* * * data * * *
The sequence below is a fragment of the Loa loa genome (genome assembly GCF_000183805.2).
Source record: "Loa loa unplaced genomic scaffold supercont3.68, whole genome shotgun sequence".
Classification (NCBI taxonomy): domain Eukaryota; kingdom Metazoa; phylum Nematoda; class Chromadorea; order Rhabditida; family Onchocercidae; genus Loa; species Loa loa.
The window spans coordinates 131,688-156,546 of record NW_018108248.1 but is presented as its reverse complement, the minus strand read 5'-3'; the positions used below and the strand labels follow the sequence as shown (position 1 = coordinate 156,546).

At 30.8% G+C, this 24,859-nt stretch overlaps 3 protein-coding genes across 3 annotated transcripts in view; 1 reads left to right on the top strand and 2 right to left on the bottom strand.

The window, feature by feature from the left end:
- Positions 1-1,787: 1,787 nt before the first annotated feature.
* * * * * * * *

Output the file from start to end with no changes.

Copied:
The sequence below is a fragment of the Loa loa genome (genome assembly GCF_000183805.2).
Source record: "Loa loa unplaced genomic scaffold supercont3.68, whole genome shotgun sequence".
Classification (NCBI taxonomy): domain Eukaryota; kingdom Metazoa; phylum Nematoda; class Chromadorea; order Rhabditida; family Onchocercidae; genus Loa; species Loa loa.
The window spans coordinates 131,688-156,546 of record NW_018108248.1 but is presented as its reverse complement, the minus strand read 5'-3'; the positions used below and the strand labels follow the sequence as shown (position 1 = coordinate 156,546).

At 30.8% G+C, this 24,859-nt stretch overlaps 3 protein-coding genes across 3 annotated transcripts in view; 1 reads left to right on the top strand and 2 right to left on the bottom strand.

The window, feature by feature from the left end:
- Positions 1-1,787: 1,787 nt before the first annotated feature.